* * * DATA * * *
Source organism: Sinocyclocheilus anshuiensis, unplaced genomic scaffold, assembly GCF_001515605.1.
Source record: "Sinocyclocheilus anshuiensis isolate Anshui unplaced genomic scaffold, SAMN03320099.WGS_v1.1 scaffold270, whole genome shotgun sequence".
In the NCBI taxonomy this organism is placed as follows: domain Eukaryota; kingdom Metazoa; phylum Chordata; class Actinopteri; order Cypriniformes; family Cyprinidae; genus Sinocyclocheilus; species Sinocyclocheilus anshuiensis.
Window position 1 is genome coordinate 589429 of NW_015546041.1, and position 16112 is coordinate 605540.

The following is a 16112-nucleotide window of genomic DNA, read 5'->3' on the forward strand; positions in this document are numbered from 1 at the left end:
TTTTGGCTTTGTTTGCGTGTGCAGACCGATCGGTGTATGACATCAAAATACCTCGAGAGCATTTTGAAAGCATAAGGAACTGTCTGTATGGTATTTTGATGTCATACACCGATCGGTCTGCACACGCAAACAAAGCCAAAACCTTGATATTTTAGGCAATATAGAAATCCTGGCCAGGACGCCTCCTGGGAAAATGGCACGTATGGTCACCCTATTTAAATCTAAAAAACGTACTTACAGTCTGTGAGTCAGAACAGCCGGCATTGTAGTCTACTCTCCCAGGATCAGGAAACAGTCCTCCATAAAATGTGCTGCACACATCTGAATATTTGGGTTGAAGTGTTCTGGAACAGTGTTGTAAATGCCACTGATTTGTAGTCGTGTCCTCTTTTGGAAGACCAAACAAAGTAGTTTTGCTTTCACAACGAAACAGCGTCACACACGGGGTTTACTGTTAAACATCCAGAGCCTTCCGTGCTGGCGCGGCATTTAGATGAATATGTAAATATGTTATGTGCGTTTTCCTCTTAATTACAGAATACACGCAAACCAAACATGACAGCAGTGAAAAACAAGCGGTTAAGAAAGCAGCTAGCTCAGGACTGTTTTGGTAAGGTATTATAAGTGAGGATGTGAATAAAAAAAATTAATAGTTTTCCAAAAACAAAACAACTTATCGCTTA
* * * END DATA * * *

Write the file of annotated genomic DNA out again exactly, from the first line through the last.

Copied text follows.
Source organism: Sinocyclocheilus anshuiensis, unplaced genomic scaffold, assembly GCF_001515605.1.
Source record: "Sinocyclocheilus anshuiensis isolate Anshui unplaced genomic scaffold, SAMN03320099.WGS_v1.1 scaffold270, whole genome shotgun sequence".
In the NCBI taxonomy this organism is placed as follows: domain Eukaryota; kingdom Metazoa; phylum Chordata; class Actinopteri; order Cypriniformes; family Cyprinidae; genus Sinocyclocheilus; species Sinocyclocheilus anshuiensis.
Window position 1 is genome coordinate 589429 of NW_015546041.1, and position 16112 is coordinate 605540.

The following is a 16112-nucleotide window of genomic DNA, read 5'->3' on the forward strand; positions in this document are numbered from 1 at the left end:
TTTTGGCTTTGTTTGCGTGTGCAGACCGATCGGTGTATGACATCAAAATACCTCGAGAGCATTTTGAAAGCATAAGGAACTGTCTGTATGGTATTTTGATGTCATACACCGATCGGTCTGCACACGCAAACAAAGCCAAAACCTTGATATTTTAGGCAATATAGAAATCCTGGCCAGGACGCCTCCTGGGAAAATGGCACGTATGGTCACCCTATTTAAATCTAAAAAACGTACTTACAGTCTGTGAGTCAGAACAGCCGGCATTGTAGTCTACTCTCCCAGGATCAGGAAACAGTCCTCCATAAAATGTGCTGCACACATCTGAATATTTGGGTTGAAGTGTTCTGGAACAGTGTTGTAAATGCCACTGATTTGTAGTCGTGTCCTCTTTTGGAAGACCAAACAAAGTAGTTTTGCTTTCACAACGAAACAGCGTCACACACGGGGTTTACTGTTAAACATCCAGAGCCTTCCGTGCTGGCGCGGCATTTAGATGAATATGTAAATATGTTATGTGCGTTTTCCTCTTAATTACAGAATACACGCAAACCAAACATGACAGCAGTGAAAAACAAGCGGTTAAGAAAGCAGCTAGCTCAGGACTGTTTTGGTAAGGTATTATAAGTGAGGATGTGAATAAAAAAAATTAATAGTTTTCCAAAAACAAAACAACTTATCGCTTA